Note: The One-Eyed Girl and Her Kindle

I was reading my Kindle on the Metro and someone asked what I was reading. I answered, and they replied: “Oh, I read that in paperback. Kindles don’t feel like books, you know?”

Yes. I know.
But on my Kindle, every book is a large-print edition.

You can’t have a retina re-attached without a few long-term consequences. For the über-curious/nosy: Google “scleral buckle” (sans photos). While much of my vision returned, my eye can’t focus on small details. With just one eye capable of reading, eye-strain is an immediate concern.

Since discovering the miracle of adjustable font, I have more readily embraced ebooks. The fact they often cost more than paperbacks is an annoyance, but they offer more to me now than a printed copy. I can still read print editions, and frequently do, but I can’t read for as long a period as I can on my Kindle. For something mammoth like A Game of Thrones, my Kindle is a must.

And now I’m bothered on the Metro, on the street, on the Internet, for not really loving books — for not being one of those bookworms to have a mild orgasm when touching a supple cover, highlighting a favorite passage, or inhaling the musty scent of a well-loved, dead tree.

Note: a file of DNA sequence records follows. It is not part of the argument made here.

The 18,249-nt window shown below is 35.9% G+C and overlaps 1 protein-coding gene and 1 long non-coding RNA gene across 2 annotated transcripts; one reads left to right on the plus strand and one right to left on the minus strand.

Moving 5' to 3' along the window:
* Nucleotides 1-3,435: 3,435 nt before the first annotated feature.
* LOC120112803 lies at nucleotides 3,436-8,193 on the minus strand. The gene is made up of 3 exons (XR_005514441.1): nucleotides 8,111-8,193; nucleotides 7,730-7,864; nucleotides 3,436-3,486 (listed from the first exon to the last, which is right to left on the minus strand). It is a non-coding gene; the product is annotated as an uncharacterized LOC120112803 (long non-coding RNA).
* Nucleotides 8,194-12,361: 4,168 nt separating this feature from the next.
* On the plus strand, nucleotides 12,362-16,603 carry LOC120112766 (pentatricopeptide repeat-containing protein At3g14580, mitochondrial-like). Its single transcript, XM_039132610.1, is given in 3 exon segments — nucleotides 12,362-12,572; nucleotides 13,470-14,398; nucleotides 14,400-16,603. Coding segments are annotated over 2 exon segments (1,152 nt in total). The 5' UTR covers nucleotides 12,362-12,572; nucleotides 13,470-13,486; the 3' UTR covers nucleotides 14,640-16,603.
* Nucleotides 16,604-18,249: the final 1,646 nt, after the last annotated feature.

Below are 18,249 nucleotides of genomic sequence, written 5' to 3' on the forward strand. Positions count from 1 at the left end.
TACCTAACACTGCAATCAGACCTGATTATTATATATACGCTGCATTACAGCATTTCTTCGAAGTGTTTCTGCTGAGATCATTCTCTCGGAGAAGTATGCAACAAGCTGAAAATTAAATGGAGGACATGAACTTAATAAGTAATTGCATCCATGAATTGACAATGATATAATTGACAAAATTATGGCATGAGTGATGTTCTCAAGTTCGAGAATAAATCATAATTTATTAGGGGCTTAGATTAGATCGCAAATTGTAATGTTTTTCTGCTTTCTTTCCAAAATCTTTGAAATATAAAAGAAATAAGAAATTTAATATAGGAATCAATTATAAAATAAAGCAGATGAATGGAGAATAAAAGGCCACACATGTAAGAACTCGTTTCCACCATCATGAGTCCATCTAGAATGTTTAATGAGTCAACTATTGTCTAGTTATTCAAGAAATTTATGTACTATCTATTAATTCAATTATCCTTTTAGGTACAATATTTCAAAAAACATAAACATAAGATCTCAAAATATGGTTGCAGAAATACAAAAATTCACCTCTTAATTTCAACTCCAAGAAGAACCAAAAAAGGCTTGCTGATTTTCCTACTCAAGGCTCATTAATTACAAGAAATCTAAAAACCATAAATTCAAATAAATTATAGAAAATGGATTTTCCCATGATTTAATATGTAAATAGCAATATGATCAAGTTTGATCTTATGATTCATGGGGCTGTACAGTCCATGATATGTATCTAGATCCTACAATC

Some of us love our Kindles because they allow us to read more than we could without them. When I read, there comes a point when I see the words less and less and just hear them in my head or see fantastic visuals. What does it matter to me if I turn a page or click a button to do so? And those people who rhapsodize about the smell of books clearly never borrowed an old copy of The Silmarillion that smelled like moldy pickles. (I still haven’t read it.)

In middle school and high school, I was teased frequently. Mostly because of my obvious inability to develop breasts, but also because I was always reading. People knocked books out of my hands and chanted: “Reading causes cancer! Reading causes cancer!” My only friends were fellow book lovers, the people who made me feel normal (and maybe spectacular) for reading a book a day. Now, these same “book lovers” mock us Kindle lovers for not ingesting literature in the One True Form. I’m being expelled from my own tribe!

They see me as an interloper, as a Johnny-come-lately who didn’t know what a book was until a screen was wrapped around it.


Oh, and don’t discount the other obvious and frequently overlooked upside of Kindle books: the ability to read embarrassing books in secret…
Is she reading Anna Karenina? …Or is she reading Twilight?
I have glasses and look nerdy, so most will assume the former (which is a really fantastic book if you find a good translation). See! — I can be a snob too!

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